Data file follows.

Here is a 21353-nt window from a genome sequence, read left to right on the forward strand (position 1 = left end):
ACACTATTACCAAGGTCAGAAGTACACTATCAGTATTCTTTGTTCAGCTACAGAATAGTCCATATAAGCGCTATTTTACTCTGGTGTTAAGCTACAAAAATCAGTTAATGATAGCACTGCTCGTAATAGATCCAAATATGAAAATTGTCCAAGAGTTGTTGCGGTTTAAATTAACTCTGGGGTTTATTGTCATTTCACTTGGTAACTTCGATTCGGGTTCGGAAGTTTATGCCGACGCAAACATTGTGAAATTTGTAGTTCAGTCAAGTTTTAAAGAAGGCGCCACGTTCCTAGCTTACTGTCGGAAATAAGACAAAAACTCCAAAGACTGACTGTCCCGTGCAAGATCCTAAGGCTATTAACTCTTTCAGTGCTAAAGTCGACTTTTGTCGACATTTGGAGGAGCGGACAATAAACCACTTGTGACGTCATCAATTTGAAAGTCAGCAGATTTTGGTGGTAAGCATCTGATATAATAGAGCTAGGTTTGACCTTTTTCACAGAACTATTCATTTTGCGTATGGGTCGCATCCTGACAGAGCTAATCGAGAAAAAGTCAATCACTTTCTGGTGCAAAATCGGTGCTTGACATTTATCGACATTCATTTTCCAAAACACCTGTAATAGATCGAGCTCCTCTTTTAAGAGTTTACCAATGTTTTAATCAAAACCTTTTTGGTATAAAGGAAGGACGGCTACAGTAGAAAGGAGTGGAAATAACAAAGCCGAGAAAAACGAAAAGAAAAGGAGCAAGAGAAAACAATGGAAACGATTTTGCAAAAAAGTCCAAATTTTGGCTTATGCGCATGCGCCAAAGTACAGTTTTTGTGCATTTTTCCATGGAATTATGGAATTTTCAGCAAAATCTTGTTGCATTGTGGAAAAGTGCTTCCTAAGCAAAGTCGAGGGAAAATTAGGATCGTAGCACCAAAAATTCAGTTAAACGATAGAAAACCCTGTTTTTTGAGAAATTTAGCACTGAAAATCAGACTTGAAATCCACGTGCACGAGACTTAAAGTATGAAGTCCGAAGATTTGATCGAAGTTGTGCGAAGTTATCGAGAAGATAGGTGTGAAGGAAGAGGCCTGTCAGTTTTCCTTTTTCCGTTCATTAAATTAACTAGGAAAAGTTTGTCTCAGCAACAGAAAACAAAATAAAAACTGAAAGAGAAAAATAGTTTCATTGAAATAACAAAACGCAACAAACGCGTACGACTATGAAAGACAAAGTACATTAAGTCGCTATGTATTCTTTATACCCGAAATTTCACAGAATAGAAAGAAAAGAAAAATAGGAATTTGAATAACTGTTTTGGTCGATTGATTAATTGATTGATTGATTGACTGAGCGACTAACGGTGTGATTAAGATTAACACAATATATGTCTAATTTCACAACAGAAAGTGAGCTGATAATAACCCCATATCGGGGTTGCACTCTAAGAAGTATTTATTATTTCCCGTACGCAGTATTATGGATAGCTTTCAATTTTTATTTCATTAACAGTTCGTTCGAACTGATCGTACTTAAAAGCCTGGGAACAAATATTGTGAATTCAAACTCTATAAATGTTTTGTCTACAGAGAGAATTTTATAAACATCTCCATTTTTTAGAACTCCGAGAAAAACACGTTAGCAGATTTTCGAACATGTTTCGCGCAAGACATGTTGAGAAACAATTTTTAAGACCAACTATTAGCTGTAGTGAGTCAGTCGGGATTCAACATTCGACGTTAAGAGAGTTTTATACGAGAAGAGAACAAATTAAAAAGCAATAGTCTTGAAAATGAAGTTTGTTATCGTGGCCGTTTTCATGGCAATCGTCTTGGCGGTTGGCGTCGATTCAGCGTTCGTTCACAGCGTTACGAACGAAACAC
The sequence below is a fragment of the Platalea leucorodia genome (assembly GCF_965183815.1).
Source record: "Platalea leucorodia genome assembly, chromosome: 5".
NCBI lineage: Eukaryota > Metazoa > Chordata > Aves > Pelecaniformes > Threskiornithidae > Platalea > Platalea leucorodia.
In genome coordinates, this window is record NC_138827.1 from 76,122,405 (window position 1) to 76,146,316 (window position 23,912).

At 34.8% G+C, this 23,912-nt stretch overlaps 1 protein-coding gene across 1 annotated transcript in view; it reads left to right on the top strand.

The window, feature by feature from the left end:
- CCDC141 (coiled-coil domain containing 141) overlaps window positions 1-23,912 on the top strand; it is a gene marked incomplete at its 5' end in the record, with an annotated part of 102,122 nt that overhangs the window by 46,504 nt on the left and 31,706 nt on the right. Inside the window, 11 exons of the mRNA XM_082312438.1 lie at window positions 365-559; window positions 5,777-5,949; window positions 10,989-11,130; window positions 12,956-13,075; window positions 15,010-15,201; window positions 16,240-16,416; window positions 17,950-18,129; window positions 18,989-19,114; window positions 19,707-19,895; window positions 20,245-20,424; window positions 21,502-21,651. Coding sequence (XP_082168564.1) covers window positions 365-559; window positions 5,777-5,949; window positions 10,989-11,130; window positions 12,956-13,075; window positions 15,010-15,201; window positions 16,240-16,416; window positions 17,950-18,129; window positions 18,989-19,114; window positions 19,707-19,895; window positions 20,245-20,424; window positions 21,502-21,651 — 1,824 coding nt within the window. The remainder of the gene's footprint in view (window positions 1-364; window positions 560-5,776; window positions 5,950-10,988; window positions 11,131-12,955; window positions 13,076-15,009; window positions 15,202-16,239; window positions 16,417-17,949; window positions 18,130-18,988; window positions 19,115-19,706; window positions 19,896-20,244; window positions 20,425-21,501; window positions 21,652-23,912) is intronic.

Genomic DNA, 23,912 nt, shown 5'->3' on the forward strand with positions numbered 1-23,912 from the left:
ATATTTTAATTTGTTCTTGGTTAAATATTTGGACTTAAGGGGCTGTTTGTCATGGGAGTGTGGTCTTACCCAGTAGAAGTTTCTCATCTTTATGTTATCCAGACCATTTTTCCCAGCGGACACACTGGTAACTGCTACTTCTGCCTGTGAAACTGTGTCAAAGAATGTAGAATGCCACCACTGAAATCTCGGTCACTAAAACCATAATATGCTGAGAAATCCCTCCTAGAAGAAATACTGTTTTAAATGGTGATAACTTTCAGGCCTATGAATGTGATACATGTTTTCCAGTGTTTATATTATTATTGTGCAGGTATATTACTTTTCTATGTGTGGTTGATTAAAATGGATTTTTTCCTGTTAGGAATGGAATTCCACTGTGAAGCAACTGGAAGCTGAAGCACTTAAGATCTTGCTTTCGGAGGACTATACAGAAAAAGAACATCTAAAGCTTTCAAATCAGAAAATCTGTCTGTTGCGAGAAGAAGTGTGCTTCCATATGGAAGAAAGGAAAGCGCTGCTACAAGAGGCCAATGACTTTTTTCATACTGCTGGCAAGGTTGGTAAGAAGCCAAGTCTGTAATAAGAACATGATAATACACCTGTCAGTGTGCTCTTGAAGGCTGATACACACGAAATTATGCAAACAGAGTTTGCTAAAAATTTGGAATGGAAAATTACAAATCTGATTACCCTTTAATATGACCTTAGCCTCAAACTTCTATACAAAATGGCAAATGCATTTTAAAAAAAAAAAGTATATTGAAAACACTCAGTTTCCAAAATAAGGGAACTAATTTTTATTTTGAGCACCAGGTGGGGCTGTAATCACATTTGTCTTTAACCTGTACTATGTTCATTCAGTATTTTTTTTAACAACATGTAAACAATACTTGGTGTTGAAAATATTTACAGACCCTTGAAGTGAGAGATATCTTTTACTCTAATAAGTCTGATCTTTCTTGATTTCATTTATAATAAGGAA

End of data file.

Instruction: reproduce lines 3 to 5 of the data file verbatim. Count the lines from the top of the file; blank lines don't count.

The sequence below is a fragment of the Platalea leucorodia genome (assembly GCF_965183815.1).
Source record: "Platalea leucorodia genome assembly, chromosome: 5".
NCBI lineage: Eukaryota > Metazoa > Chordata > Aves > Pelecaniformes > Threskiornithidae > Platalea > Platalea leucorodia.